What’s a beautiful duck hunt?
No duck hunt is perfect. Often we attempt to reach perfection, but duck hunting is too dynamic to ever be perfect. Somewhere along the line, something goes wrong to diminish the effort slightly. When that happens the hunt is no longer perfect, but it is still beautiful. And, that’s the way it was on Saturday January 9th.
My hunting friend Tom Billingsley and I arrived at Mayberry around shooting time. As usual Tom was ready to go and I was lollygaging around with my gear. We got into the marsh and set up by about 8:00 AM. A high fog settled in and there were very few ducks on the pond. We put out three mallard decoys, set up Lola’s dog stand to keep her dry and settled in. Tom took his position about 75 yards from me and I sat on my tule stool
As I lifted the pintail whistle to my mouth and twirled my tong to make the sound of a drake sprig, three birds came in over the top of me from behind and passed over the decoys whistling – two drakes and a hen. They flew past the decoys, made a u-turn and passed back over the decoys, arriving on my left at about 30 yards. Boom, I hit a drake, boom he dropped. Lola jumped from her stand and made the retrieve.
Well, she made most of the retrieve. I walked the last few yards and picked up the bird. Three minutes into the hunt and we had our first bird, However, perfection had already eluded us and thus the hunt could now only be beautiful.
The action slowed after the shooting and it was a while before more birds began to work. There were a few teal and wigeon, but we wanted mallards and sprig so we waited. A marsh wren hunted in the cattail a few feet from me. It alway impresses me that they are so unafraid of humans.
Geese were calling in the fog above us – mostly white fronts, but there were also a few snows and Aleutians. Occasionally I called on my spec call, but only one came in and Tom later informed me that the bird had slipped by me in range.
As I sat waiting, a black weasil like critter ran across a downed patch of cattail about thirty yards away. It was the first mink I’ve ever seen, but it wasn’t in sight very long.
Eventually a flock of mallards circled to my call and passed directly overhead. I knocked down a drake. Things were looking up.
I played with my camera and attempted to video the marsh wren, but it wouldn’t hold still.
Although we didn’t take a lot of shots, working birds held our attention and the morning flew by. A mallard drake passed by and I called, but he didn’t turn. A couple minutes later he came back and flew right past Tom who dropped him with one shot. Lola made a fine retrieve and now we had three nice birds with most of the day still ahead of us.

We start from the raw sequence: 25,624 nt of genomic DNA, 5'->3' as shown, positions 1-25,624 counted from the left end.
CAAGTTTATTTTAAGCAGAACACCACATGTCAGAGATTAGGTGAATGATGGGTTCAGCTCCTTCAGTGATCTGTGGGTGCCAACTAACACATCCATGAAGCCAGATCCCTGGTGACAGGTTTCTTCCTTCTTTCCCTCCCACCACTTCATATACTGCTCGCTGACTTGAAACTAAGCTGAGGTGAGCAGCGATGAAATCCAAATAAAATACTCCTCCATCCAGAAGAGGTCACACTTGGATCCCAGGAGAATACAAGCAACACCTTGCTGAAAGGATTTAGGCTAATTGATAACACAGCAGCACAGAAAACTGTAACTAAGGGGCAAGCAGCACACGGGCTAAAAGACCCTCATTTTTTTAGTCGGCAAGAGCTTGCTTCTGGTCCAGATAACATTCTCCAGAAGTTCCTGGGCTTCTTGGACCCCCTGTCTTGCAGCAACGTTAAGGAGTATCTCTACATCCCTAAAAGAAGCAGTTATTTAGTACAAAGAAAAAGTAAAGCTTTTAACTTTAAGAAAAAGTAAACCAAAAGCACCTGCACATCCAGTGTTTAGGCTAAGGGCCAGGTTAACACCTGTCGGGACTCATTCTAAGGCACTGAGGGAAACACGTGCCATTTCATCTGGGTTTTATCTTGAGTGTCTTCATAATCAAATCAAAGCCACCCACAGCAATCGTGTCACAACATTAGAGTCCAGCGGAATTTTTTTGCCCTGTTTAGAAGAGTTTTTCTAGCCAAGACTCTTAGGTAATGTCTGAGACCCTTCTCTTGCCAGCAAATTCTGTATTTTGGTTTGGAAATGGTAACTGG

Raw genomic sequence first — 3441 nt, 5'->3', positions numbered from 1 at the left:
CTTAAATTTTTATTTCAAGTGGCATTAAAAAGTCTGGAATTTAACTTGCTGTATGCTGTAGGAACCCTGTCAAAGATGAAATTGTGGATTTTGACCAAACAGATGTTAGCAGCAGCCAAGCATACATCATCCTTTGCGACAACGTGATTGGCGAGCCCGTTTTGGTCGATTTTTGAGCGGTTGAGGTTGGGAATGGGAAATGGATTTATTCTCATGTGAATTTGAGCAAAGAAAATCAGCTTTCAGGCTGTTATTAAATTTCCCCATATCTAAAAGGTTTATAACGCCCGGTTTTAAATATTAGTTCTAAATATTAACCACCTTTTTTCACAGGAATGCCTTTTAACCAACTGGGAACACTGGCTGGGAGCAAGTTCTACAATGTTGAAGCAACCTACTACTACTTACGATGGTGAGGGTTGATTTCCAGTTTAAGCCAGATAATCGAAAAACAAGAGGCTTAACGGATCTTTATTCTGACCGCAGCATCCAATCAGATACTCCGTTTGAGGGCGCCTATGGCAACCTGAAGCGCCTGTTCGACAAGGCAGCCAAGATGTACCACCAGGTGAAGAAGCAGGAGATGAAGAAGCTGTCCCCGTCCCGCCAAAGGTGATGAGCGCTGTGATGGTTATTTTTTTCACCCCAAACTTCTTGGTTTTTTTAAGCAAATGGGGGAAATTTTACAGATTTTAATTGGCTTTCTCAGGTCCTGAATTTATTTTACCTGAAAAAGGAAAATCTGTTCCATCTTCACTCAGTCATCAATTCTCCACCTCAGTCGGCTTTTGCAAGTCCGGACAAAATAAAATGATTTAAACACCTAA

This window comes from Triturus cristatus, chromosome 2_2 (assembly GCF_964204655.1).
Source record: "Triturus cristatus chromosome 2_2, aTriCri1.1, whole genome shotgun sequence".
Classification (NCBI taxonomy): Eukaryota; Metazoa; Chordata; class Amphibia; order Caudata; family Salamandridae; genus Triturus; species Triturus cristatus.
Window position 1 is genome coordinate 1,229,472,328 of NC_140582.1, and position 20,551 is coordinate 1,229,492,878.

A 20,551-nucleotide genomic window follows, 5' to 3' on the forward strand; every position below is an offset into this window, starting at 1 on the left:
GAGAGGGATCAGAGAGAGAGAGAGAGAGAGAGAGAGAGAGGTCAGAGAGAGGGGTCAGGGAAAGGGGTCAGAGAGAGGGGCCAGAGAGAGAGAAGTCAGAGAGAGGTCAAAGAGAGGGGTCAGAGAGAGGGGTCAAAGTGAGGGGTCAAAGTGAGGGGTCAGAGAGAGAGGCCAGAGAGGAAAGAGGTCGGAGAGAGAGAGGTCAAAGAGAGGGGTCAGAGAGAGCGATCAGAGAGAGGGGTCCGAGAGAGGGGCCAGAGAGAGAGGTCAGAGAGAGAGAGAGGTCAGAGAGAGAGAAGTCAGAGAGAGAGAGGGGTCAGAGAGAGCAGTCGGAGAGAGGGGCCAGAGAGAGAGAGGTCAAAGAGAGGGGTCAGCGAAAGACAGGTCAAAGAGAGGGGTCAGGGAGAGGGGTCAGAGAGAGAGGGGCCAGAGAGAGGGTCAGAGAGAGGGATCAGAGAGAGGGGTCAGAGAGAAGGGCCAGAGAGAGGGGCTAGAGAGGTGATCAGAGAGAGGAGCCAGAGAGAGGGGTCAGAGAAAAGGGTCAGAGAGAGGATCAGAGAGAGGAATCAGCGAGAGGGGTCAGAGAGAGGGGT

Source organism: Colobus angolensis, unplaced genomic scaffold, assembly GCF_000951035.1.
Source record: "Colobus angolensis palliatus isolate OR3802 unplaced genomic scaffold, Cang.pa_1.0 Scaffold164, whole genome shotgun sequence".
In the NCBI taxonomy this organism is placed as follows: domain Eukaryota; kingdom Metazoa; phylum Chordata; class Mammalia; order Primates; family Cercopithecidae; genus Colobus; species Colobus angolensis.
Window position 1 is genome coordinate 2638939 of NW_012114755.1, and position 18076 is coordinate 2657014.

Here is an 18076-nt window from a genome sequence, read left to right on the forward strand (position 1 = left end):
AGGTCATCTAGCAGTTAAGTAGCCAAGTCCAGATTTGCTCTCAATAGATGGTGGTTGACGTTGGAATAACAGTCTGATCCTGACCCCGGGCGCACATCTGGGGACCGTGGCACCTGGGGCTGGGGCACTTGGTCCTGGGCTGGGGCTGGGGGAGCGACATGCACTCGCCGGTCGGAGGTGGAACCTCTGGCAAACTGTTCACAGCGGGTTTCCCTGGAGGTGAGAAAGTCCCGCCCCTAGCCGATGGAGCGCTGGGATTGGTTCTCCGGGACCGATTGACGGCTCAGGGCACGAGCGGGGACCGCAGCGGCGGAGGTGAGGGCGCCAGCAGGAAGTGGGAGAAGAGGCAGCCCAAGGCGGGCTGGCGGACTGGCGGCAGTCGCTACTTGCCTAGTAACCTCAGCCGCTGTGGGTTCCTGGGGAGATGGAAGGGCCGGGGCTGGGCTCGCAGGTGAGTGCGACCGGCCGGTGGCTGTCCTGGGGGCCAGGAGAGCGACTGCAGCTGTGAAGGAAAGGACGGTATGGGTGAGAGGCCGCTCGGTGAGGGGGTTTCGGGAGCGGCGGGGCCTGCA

After retreating to the trailer for some soup, we returned to our decoys and more action. Teal, wigeon and spoonies were the first to work the pond, but we held out. About three in the afternoon, mallards and sprig began to drop down. Who knows where they came from or why, but they had arrived. And, they came to the call.
After I dropped a drake mallard that buried himself in a thick cattail patch, Lola dug him out. She didn’t retrieve him, but did point him out to me. After she snorted into the cattail, I walked over and peered into the crevice she had made with her head. Sure enough there he was.
The closest to perfection we came all day was on the next series of ducks. First a pair of pintail came in towards the decoys from behind Tom – heading east. As they passed over the decoys, I called on my mallard call and the banked away from me to the north while setting their wings and dropping down.
It looked as if they were about to come up short and land to the north of the decoys so I made a soft mallard call they the held up off the water long enough to attempt to land in from of Tom. That’s when Tom dropped the drake. Lola made the retrieve.
Within minutes, a flock of mallards passed by and I hailed them with the mallard call – they banked and passed behind me. I chuckled on the mallard call as they passed behind me and disappeared behind the cattail on my left. The next thing I knew they reappeared at about 40 yards in front of me and landed between me and Tom. I stood up and they jumped from the water heading directly over Tom who dropped the drake.
Birds continued to appear overhead and a flock of mallards circled around us to the north and turned back heading directly towards me. They were low and they were humming. I took a drake with a head-on shot (always thrilling) and swung to another drake but missed. It’s a lot more difficult to make doubles when you’re shooting only drakes. It was the first duck we shot at without killing it all day. It was also the last.
To finish the hunt off, a couple hundred greenwing teal came in off the nearby fields and worked the pond over our decoys. Sometimes the two groups of birds would come in from opposite directions at full speed and nearly collide with each other. The sound of the air rushing over their wings and the speed with which they passed at only a few yards was thrilling.
We picked up about 4:30 and made it back to camp with a little light left. We hadn’t seen or heard another hunter all day.
With a four-hour drive ahead of him, Tom posed for a photo before he left.
It was a beautiful hunt.